CATF Reports Apr. 21, 2016, 4:08pm


Since the end of 2015, there has been a steady increase of news reports highlighting the varied experiences of former takfiri fighters who defect from ISIS. Despite the imminent threat of beheading for absconders, in the past month alone we heard a diverse group of voices speaking out about why they decided to flee. There is the story of Abu Mohammad, a self-described mercenary who stole a flash drive, full of records containing background information of ISIS recruits dating back as far as 2014, so that he could later barter for a better life in Turkey; the slightly incredulous story of Mohamad Jamal Khweis, a young Palestinian-American who travelled to Turkey before being seduced by an Iraqi woman into joining ISIS only to be later abducted by Kurdish forces while trying to escape ISIS territory in Mosul; the story of Okab, a Syrian university student turned ISIS field commander who was said to have joined ISIS to establish a sense of order after the chaotic outbreak of the Syrian civil war; and then there’s Um Mohammad, a Syrian woman who worked for the ISIS version of Saudi Arabia’s Committee for the Promotion of Virtue and the Prevention of Vice, policing women’s clothing in public.

Their reasons for joining ISIS are as different as their social backgrounds: power, finance, hatred for the Assad regime (and by extension all Alawites and Shia), and sometimes even religious utopia. But their reasons for leaving ISIS all contain similar elements: violence, corruption and, the near-ubiquitous motive, lack of monetary compensation. Nearly all ISIS defectors make some reference to their salary whether it is to decry financial corruption within ISIS, to complain about the lack of monetary compensation, or to note that ISIS money once allowed them to live a better quality of life than regular Syrian citizens. Inevitably the information provided by these interviews lead to the following questions: to what degree are ISIS fighters in it for the money? And can the increase in defection be explained by the fact that ISIS is in financial trouble?

In the beginning of 2014, at the height of ISIS’s financial prowess, reading news stories about defection was rare. Then, ISIS controlled a large stretch of territory with revenue growth from oil sales, taxes, kidnapping for ransom, and extortion. A (now defected) 27 year old fighter said that, at this time, he joined ISIS because it was hard to live otherwise. ISIS gave him a house, a car, a salary and paid for his marriage. During those days, there would be the odd article about a woman who joined ISIS to experience the power of patrolling the streets of Raqqa, ensuring women were dressed according to ISIS standards, before becoming fearful of her growing lack of humanity. She might mention her salary but the story of defection is marked by a moral concern over ISIS’s violence and cruelty. By the end of 2015, however, as coalition forces began hitting ISIS strongholds and attacking ISIS oil reserves, stories of defection start increasing. And many of these stories either mention money as a motivation for joining ISIS or cite financial corruption as a reason for leaving. The now famous defector Abu Khaled, interviewed by The Daily Beast in a series of articles starting in November 2015, mentioned that ISIS recruits are complaining of unequal pay. “Foreigners in the organization earn twice as much pay as local fighters. Foreign fighters receive better living accommodations in ISIS controlled cities.” By the beginning of 2016, these defector stories expressing dissatisfaction show up in the news at least once a week.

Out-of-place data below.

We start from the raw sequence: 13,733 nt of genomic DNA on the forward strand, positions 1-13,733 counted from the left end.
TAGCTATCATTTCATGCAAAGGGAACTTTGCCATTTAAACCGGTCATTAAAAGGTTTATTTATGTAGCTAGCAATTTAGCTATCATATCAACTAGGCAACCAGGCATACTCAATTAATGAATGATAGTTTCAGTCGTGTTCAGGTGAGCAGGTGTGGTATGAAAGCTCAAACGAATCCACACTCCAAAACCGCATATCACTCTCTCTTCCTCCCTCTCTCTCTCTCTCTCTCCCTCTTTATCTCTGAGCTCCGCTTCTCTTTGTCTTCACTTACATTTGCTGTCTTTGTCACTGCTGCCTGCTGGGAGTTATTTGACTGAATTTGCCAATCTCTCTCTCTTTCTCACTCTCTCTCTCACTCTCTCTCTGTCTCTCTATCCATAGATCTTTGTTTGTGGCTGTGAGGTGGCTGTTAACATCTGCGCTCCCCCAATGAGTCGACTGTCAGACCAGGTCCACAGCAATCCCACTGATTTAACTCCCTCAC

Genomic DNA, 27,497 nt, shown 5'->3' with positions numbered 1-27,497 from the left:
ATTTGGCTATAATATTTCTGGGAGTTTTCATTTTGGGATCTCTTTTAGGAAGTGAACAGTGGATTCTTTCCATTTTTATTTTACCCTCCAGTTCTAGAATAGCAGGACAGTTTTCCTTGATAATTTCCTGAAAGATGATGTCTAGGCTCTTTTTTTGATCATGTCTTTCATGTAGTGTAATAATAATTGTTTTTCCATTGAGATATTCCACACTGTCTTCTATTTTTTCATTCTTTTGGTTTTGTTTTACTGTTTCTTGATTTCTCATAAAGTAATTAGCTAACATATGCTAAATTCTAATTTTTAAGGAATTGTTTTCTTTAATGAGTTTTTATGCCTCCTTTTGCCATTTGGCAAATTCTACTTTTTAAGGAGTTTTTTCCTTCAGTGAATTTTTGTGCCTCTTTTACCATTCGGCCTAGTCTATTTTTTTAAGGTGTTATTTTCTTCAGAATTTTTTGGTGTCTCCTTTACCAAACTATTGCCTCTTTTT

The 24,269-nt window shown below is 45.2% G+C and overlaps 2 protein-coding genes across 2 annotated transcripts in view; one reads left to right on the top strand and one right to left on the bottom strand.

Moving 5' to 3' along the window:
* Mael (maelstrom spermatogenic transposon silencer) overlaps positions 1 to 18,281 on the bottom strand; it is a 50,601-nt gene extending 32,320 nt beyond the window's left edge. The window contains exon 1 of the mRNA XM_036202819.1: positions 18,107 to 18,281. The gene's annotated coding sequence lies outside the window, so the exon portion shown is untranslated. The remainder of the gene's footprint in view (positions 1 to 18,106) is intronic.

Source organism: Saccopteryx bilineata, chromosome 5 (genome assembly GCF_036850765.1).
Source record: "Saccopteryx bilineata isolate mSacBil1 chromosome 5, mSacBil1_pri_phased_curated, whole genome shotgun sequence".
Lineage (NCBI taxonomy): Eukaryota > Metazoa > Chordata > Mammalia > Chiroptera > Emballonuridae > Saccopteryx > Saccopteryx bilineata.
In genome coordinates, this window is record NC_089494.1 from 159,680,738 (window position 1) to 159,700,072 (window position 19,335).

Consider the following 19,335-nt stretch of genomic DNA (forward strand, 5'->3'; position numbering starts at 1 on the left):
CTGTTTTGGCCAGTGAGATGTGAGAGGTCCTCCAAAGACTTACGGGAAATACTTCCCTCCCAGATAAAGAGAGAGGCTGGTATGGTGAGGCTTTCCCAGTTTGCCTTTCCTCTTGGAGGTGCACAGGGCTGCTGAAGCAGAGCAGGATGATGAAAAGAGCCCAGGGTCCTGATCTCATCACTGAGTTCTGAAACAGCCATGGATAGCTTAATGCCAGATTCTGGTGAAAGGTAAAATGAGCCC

Defector Um Mohammed mentions that joining ISIS once meant living “better than Syrians who did not join ISIS,” mentioning that her family “ate roast chicken and lamb.” There are many stories of teenagers, both young men and women, joining ISIS to provide for their families. Last week, The Guardian published the story of Abu Ali who joined ISIS in the hope of getting a desk job rather than a job as a fighter. The same story also covered another defector, Abu Hassan, a former thief, who initially joined ISIS to make some money. According to The Guardian, “ISIS paid him a monthly salary of $150 at first, and then stopped. [He] was repeatedly promised a salary for months, and paid a grand total of $50.” Corruption and favoritism among high ranking ISIS figures were, instead, the reasons adduced by Abu Abdullah, who once served in the ISIS’ security ranks and defected in 2015.

Mohamad Jamal Khweis, the ISIS American fighter who was captured near Sinjar by Kurdish forces while trying to escape.
Mohamad Jamal Khweis, the ISIS American fighter who was captured near Sinjar by Kurdish forces while trying to escape. | Fazel Hawramy

The fact is that these defections coincide with a period of time in which ISIS is hurting. According to a recent report by IHS Inc., a security consultancy firm, U.S. and Russian forces are the cause of a 30% revenue drop for ISIS in the last year. In addition, ISIS lost 22% of its territory. There are fewer businesses to tax, less land to confiscate, and more fighters are defecting. No doubt threatened by the upswing in ISIS defection, and pressured by the financial loss, ISIS now turns to what it does best: violence. Only now they are turning against their own. The self-proclaimed caliphate has taken to the global media to announce that they have just made an example of a prominent ISIS commander who tried to defect. The senior commander, Abu Mustafa, was publically beheaded last Friday in Aleppo after being captured trying to flee to Turkey and tried in a sharia court of law. The switch in ISIS tactics, from financial incentives for recruits to a fear of death for defectors, means that ISIS is scrambling to maintain control.

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